Dubai: In a bid to strengthen safety on the platform, video-sharing app TikTok has launched a global report on young people's engagement with potentially harmful challenges and hoaxes as part of efforts to develop effective responses while it works to enhance its support for teens, parents, and educators.
As per a report by the Gulf News, the company in a statement said that its social networking service had been designed to "advance joy, connection, and inspiration," but added that fostering an environment where creative expression thrived required that it also prioritized safety for the online community, especially its younger members.
The company said it launched a global project a few months ago into this topic, which included a survey of more than 10,000 teens, parents and teachers from Argentina, Australia, Brazil, Germany, Italy, Indonesia, Mexico, the U.K., the U.S. and Vietnam.
It also commissioned an independent safeguarding agency, Praesidio Safeguarding, to write a report detailing the findings and its recommendations.
A panel of 12 leading teen safety experts were additionally asked to review the report and provide their own input.
The report found that there was a high level of exposure to online challenges and teenagers were quite likely to come across all kinds of online changes in their day-to-day lives.
When teens were asked to describe a recent online challenge, 48 percent were considered to be safe, 32 percent included some risk but were still regarded as safe, 14 percent were viewed as risky and dangerous, and 3 percent were described as very dangerous. Only 0.3 percent of the teenagers quizzed said they had taken part in a challenge they thought was really dangerous.
Meanwhile, 46 percent said they wanted "good information on risks more widely" along with "information on what is too far." Receiving good information on risks was also ranked as a top preventative strategy by parents (43 percent) and teachers (42 percent).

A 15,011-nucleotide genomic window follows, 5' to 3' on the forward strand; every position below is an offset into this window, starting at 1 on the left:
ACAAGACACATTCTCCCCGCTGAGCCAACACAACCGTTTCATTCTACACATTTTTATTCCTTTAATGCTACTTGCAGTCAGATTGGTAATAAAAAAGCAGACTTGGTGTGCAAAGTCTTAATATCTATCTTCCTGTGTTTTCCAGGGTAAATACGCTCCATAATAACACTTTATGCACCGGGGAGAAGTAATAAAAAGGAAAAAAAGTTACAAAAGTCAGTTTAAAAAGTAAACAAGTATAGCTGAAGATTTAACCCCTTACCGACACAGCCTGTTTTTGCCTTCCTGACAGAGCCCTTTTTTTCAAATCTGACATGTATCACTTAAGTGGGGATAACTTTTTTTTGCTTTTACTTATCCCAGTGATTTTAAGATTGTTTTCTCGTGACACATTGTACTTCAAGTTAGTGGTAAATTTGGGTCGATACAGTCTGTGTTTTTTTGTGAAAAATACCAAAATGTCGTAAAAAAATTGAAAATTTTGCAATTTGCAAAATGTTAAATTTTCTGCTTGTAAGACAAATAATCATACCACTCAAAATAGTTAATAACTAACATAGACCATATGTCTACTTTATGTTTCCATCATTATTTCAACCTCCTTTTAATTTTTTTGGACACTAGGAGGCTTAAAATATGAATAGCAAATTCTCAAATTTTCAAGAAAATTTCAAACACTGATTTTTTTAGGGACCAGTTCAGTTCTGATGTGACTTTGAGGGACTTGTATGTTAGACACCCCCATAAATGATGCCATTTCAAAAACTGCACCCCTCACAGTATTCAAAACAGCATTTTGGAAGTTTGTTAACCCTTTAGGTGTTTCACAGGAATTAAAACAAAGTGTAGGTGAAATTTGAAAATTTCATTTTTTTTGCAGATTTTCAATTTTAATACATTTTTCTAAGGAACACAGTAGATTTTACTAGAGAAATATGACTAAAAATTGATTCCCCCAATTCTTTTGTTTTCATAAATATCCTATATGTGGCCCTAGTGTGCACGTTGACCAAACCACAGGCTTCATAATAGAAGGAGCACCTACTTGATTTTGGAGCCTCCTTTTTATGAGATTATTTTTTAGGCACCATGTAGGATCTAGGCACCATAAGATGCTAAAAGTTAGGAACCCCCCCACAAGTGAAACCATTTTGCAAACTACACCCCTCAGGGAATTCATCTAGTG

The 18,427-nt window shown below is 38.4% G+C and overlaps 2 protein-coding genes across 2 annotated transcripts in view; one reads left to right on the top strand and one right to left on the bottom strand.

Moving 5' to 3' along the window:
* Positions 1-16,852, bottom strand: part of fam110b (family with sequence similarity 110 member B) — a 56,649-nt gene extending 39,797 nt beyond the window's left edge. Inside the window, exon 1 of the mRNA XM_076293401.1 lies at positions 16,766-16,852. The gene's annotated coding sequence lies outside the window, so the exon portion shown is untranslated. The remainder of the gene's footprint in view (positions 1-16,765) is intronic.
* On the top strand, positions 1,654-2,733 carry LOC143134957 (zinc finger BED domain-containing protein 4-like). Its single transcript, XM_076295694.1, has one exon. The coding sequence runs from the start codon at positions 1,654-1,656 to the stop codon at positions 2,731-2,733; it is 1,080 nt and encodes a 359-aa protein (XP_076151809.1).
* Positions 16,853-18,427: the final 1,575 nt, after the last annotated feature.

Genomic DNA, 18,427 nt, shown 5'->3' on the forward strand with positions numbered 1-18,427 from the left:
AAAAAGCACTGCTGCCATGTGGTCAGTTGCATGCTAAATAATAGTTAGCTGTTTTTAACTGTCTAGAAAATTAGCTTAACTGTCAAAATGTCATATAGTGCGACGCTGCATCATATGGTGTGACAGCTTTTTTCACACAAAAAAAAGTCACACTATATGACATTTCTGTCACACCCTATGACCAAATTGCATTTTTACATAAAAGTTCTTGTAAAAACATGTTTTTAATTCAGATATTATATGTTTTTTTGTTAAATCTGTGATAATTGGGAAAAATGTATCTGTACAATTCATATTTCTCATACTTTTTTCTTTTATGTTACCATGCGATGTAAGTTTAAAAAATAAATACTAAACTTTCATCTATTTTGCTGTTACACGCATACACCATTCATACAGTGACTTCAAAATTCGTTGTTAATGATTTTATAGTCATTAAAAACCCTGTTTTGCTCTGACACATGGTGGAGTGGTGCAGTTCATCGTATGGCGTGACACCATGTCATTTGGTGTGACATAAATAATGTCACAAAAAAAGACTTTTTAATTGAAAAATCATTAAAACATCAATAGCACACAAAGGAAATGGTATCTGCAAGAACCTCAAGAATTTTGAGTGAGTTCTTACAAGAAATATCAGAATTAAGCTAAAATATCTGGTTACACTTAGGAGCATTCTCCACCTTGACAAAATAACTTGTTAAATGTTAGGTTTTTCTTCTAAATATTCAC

Internet hoaxes were shown to have had a negative impact on 31 percent of teens, and of those, 63 percent said it was their mental health that had been affected.
Based on the findings of the report, TikTok was strengthening protection efforts on the platform by removing warning videos. The research indicated that warnings about self-harm hoaxes could impact the well-being of young people, as they often treated the hoax as real.
As a result, the company planned to remove alarmist warnings while allowing conversation that dispelled panic and promoted accurate information.
The platform has created technology that alerts safety teams to sudden increases in violating content linked to hashtags and has now expanded it to capture potentially dangerous behaviour.
TikTok also intends to build on its Safety Center by providing new resources such as those dedicated to online challenges and hoaxes and improving its warning labels to redirect users to the right resources when they search for content related to harmful challenges or hoaxes.
The company said the report was the first step in making "a thoughtful contribution to the safety and safeguarding of families online," adding that it would "continue to explore and implement additional measures on behalf of the community."